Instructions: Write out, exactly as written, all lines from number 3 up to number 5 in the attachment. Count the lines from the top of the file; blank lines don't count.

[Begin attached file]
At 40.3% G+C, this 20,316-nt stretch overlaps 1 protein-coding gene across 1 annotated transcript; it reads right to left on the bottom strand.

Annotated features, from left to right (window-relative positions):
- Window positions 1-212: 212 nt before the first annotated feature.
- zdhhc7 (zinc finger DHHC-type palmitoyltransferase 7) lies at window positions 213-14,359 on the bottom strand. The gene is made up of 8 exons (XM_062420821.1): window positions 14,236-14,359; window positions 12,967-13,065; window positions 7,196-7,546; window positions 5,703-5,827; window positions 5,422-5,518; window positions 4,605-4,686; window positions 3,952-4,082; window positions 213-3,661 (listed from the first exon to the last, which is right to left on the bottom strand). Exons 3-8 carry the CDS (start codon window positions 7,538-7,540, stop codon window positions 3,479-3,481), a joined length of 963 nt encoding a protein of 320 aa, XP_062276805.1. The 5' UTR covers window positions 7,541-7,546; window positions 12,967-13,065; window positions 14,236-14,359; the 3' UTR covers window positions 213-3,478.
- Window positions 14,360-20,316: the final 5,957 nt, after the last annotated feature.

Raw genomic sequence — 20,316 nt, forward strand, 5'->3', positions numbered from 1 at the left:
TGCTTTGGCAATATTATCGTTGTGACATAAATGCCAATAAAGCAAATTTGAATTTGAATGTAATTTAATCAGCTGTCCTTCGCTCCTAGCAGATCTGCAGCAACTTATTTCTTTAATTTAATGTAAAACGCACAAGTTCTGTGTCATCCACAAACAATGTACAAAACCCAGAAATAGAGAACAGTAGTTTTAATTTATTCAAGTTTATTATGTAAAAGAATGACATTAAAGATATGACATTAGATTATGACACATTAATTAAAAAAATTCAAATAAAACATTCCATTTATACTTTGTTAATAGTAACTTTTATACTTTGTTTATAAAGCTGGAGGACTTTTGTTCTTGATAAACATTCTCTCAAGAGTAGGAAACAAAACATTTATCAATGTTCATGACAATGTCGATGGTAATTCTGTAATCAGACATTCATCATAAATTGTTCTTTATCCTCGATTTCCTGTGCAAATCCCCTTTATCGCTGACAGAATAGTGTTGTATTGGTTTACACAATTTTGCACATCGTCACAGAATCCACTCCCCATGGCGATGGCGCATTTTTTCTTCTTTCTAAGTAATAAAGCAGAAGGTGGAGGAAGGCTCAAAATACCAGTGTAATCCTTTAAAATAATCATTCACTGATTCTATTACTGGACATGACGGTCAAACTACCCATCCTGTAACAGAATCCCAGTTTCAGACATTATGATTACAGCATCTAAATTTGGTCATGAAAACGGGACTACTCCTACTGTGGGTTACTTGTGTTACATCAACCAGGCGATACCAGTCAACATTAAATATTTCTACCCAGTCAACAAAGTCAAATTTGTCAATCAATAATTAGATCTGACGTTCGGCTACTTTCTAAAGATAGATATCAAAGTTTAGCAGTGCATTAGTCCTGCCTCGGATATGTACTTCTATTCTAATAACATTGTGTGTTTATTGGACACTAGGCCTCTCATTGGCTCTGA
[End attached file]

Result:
- Window positions 1-212: 212 nt before the first annotated feature.
- zdhhc7 (zinc finger DHHC-type palmitoyltransferase 7) lies at window positions 213-14,359 on the bottom strand. The gene is made up of 8 exons (XM_062420821.1): window positions 14,236-14,359; window positions 12,967-13,065; window positions 7,196-7,546; window positions 5,703-5,827; window positions 5,422-5,518; window positions 4,605-4,686; window positions 3,952-4,082; window positions 213-3,661 (listed from the first exon to the last, which is right to left on the bottom strand). Exons 3-8 carry the CDS (start codon window positions 7,538-7,540, stop codon window positions 3,479-3,481), a joined length of 963 nt encoding a protein of 320 aa, XP_062276805.1. The 5' UTR covers window positions 7,541-7,546; window positions 12,967-13,065; window positions 14,236-14,359; the 3' UTR covers window positions 213-3,478.
- Window positions 14,360-20,316: the final 5,957 nt, after the last annotated feature.